Teaching Children Effectively in the Classroom

Praxis:Prax”is, n. [NL., fr. Gr. ?, fr. ? to do. See Practice.] 1. Use; practice; especially, exercise or discipline for a specific purpose or object
Source: Webster’s Revised Unabridged Dictionary, 1996, 1998 MICRA, Inc.

My definition of praxis evolved through my time in graduate school, where I was exposed to the ideas of reflective practice and had the opportunity to critically examine why teachers do what they do. Praxis, I believe, is the why of teaching as well as the what.

My praxis right now as a technology education teacher is function of the curriculum, the physical environment of my school, my education and training as well as my reflection on the experiences I have had as a teacher. In practice this is manifested in a continual examination of what is “effective.” I am fortunate enough to teach with in a technology enriched environment (over 180 computers, 5 windows NT servers all manner of peripherals etc.) and an innovative technologically literate staff. There is a temptation to continue doing what I have always done given the successes at Bishops College but it still isn’t quite perfect.

I am still seeking new approaches to integrating ICT into the curriculum, new ways of engaging students. Vital to the vision was the integration of technology in the curriculum outside technology courses. We have always maintained that technology must be more than an add-on to a traditional curriculum and that if technology is to be used successfully in schools, it must be integrated into the learning environment and made accessible to students whenever and wherever they need it. Today at Bishops College all students study technology and technology enriched courses (e.g. all students must make multimedia presentations and write an electronic term paper).

As a science teacher I always worked towards an inquiry based hands on approach making use of demonstrations simulations and traditional laboratory exercises as much as possible. Now that my role is entirely as a technology teacher I have continued in this direction to an even more constructivist approach. I believe that I have had great success with providing my students with the tools and access necessary for them to construct their own knowledge. while I am an advocate of this approach especially for technology education, I am still constantly amazed with the quality of the projects that my students produce.

Project Based Learning:
Project Based Learning examines central concepts of a curriculum, involves students in meaningful problem-solving activities. This approach allows my students to work independently to construct their own knowledge. Whenever possible the results in a relevant “real world” product. For example my students quite often produce a word processed resume which they are strongly encouraged to use in their summer-time and part-time job applications. I also strive to have my students bring projects assigned in other courses to the technology lab so they can use the skills acquired in technology education to research, design and complete those tasks. The skills and experiences involved in such a processes are essential in today’s working and learning worlds. Project Based Learning is driven by problem solving approaches, in technology education we call it the design process or the design cycle. As often as possible we integrate other disciplines, using the project assigned in another subject as a problem to solve through a technological solution.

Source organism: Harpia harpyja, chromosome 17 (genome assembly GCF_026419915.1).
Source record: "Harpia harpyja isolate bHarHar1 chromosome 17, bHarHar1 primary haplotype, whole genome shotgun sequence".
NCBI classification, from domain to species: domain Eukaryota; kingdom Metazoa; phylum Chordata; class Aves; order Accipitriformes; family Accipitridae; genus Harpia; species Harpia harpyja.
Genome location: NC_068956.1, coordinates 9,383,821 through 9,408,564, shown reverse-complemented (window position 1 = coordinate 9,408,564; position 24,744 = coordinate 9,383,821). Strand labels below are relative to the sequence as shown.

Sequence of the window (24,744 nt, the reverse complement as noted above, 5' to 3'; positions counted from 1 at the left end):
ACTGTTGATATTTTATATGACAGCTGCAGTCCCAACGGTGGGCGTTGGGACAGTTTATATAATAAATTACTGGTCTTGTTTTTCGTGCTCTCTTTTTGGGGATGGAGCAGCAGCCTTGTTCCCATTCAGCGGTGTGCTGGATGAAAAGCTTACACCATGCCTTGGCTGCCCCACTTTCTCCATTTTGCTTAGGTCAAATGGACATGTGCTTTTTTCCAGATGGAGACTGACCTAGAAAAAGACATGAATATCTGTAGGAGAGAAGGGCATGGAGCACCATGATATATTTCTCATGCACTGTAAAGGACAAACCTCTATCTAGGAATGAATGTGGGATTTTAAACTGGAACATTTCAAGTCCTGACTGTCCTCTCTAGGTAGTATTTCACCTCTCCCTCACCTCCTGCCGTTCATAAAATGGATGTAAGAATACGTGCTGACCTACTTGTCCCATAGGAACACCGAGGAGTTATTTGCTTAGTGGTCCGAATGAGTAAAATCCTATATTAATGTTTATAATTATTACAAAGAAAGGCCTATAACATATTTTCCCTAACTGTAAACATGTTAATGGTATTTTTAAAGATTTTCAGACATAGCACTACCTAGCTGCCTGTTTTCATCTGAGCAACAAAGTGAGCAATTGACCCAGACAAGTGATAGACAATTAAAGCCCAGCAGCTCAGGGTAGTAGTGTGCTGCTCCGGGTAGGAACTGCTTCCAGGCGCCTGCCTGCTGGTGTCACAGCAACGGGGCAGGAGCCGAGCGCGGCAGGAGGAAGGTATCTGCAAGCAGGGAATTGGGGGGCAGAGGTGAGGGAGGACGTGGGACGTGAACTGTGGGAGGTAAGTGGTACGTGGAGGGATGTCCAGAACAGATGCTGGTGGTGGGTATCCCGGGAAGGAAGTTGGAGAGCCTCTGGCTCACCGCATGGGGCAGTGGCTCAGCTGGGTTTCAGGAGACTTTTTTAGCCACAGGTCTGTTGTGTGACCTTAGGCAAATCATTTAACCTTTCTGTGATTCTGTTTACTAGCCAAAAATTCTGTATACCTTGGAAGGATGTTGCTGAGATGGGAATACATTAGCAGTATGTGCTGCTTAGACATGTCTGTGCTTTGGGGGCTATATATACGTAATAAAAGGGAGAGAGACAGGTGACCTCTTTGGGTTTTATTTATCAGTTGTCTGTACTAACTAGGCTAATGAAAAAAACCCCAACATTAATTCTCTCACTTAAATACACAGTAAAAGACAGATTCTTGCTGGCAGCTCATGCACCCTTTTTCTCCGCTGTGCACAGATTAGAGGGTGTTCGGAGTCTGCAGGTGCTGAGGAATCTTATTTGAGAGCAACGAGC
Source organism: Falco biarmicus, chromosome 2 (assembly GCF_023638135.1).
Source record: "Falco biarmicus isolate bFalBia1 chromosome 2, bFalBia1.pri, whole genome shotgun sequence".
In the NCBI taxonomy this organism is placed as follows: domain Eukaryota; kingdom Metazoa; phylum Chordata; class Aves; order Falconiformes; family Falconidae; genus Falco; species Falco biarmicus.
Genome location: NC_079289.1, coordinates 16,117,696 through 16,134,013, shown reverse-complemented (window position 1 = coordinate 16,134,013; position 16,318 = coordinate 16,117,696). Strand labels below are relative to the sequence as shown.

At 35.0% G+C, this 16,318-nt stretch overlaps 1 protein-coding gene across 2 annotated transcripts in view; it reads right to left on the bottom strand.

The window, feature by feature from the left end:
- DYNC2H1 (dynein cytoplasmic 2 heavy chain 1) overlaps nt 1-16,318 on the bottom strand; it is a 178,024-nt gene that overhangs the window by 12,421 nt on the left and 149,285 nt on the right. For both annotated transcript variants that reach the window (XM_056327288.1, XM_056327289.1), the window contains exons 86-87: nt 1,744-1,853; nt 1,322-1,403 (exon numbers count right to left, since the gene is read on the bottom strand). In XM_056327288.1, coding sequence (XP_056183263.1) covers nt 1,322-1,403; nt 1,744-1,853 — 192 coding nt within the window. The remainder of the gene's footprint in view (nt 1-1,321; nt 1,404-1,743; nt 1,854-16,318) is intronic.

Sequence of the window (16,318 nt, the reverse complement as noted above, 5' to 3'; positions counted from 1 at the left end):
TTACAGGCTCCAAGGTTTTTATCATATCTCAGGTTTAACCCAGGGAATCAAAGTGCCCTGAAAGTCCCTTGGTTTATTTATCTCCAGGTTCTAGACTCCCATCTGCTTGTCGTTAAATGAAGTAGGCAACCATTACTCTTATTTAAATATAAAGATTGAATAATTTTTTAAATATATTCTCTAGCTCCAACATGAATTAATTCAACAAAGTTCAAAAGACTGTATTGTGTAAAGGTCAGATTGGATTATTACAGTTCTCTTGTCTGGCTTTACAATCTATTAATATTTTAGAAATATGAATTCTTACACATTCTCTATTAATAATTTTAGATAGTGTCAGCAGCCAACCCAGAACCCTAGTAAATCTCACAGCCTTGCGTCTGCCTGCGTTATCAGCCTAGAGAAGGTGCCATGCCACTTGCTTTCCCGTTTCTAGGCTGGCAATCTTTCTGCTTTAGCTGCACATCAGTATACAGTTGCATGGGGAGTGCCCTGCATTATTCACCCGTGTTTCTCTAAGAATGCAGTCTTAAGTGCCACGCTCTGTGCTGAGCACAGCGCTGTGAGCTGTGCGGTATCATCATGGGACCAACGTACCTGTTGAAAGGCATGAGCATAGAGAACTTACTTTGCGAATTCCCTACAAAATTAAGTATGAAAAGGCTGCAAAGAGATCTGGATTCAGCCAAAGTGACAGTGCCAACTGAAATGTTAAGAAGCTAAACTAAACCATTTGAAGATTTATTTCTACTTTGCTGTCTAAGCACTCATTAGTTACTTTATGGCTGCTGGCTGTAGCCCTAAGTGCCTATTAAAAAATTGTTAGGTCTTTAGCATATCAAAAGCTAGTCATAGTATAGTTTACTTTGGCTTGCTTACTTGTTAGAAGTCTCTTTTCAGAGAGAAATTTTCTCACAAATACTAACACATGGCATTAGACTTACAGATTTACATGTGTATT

Formative Evaluation
Over the past few years we have been investigating the uses of web based digital portfolios as a tool for students showcasing their work and as a means for evaluation. I have followed the work of Dr. Helen Barrett with some interest. Dr. Ray Pastore also has a very helpful site developed. Digital portfolios are especially useful to help students see the big picture. Some technology education courses can seem to be disassociated units of skills and projects. Having students create a digital portfolio over the course of the entire academic year sews a common thread through the projects allowing the students to see their course as a complete body of work. As the buzz phrase says Digital Portfolios show a “richer picture” of the students work. Periodic “show and tell” sessions are a fun way to provide students with constructive feedback on their progress.

I have found that allowing a student to improve a project after receiving an initial mark encourages them to take more pride in their work. This method of pencil marking as I call it, is also a reflection of the design cycle which is integral to the technology education curriculum.
For a number of years now I have been constructing some on-line quizzes. Usually my students help in this process by suggesting questions for inclusion in the quiz. Students can use these web-based instruments to check their own knowledge of the unit they are currently studying.